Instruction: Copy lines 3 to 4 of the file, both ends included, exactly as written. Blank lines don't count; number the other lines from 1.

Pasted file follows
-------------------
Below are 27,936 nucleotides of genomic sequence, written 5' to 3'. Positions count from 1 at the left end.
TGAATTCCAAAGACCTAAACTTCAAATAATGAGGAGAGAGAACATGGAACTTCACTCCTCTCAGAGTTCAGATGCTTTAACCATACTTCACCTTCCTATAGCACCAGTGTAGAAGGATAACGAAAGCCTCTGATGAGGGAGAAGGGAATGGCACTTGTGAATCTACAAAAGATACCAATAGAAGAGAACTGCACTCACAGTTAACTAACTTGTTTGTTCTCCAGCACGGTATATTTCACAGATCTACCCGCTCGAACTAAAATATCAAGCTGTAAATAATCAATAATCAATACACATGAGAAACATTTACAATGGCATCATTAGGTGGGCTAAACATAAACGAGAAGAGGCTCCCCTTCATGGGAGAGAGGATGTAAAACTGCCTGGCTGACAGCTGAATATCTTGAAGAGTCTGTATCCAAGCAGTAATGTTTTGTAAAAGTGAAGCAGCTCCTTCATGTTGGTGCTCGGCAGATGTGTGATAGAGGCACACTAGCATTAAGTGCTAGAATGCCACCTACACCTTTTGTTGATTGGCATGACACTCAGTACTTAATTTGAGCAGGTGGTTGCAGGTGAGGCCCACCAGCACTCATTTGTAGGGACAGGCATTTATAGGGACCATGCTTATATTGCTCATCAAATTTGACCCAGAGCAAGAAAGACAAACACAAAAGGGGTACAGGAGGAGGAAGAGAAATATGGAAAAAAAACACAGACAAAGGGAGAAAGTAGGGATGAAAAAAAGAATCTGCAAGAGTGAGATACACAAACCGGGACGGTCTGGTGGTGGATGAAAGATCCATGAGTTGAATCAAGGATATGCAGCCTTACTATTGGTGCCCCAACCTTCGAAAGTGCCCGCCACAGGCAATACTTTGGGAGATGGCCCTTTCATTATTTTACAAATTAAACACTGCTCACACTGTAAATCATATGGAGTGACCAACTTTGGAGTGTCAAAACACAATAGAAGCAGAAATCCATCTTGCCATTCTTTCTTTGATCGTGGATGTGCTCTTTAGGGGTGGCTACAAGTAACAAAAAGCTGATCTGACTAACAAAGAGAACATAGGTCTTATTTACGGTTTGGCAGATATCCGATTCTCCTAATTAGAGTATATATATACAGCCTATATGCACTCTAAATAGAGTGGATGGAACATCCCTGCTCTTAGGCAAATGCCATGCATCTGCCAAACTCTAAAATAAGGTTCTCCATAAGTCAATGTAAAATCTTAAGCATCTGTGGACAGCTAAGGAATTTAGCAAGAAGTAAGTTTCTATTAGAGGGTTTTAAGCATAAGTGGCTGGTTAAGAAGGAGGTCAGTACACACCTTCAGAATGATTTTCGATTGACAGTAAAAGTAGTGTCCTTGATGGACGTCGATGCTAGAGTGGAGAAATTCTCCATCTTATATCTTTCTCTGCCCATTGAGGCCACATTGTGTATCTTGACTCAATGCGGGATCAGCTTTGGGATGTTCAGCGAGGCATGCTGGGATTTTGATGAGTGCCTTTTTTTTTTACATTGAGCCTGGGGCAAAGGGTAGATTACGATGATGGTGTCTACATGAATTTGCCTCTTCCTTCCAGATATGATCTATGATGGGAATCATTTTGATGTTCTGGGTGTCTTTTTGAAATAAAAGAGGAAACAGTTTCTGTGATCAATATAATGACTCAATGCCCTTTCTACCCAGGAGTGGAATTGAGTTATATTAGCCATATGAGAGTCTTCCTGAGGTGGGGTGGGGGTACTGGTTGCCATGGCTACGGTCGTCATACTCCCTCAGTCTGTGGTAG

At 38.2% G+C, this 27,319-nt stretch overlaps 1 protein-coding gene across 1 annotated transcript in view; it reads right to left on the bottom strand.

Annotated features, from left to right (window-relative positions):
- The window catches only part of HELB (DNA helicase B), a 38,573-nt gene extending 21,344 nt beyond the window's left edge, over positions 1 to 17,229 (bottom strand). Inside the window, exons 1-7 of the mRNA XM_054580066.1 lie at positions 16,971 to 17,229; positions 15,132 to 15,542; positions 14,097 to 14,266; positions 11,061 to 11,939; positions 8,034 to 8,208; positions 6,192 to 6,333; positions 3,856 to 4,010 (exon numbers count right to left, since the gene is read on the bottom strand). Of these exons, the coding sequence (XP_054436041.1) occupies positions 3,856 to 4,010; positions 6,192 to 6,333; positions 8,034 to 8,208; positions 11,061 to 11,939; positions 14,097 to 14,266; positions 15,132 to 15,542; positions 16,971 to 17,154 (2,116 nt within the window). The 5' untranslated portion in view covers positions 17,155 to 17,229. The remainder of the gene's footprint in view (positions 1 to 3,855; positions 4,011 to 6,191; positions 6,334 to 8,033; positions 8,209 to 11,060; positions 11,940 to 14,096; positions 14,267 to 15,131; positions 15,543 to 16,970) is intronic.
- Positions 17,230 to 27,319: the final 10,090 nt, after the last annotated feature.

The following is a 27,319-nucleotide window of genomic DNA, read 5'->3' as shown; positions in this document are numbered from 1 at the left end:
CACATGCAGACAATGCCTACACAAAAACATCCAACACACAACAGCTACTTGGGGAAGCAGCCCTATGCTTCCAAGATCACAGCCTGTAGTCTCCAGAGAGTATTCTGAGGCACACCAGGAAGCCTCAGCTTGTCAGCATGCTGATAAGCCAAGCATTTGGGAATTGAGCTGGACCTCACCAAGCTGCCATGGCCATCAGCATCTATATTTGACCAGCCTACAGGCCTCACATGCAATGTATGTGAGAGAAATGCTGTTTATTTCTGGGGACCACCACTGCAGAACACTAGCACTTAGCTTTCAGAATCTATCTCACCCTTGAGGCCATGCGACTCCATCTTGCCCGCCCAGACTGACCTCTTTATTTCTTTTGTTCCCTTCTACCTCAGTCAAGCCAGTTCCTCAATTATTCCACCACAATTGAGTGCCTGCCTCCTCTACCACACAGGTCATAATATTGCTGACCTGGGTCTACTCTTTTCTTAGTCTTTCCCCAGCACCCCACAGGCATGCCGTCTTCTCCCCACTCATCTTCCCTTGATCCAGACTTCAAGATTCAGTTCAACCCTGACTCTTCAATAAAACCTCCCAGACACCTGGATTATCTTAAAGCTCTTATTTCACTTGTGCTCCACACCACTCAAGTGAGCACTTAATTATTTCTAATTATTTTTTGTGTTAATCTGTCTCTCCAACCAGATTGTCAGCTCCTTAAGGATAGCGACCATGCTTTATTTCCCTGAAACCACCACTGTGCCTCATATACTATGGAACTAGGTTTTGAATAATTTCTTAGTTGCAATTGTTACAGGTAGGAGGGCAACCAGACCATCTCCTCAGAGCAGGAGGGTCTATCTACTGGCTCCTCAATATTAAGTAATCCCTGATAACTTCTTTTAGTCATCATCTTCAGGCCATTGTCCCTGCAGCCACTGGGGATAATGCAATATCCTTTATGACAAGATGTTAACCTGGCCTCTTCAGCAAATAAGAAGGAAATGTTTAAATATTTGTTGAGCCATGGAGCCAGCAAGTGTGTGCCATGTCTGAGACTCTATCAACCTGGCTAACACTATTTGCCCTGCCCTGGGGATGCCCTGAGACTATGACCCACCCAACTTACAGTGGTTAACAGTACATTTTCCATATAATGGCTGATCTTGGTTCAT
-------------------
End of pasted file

At 38.2% G+C, this 27,319-nt stretch overlaps 1 protein-coding gene across 1 annotated transcript in view; it reads right to left on the bottom strand.

Annotated features, from left to right (window-relative positions):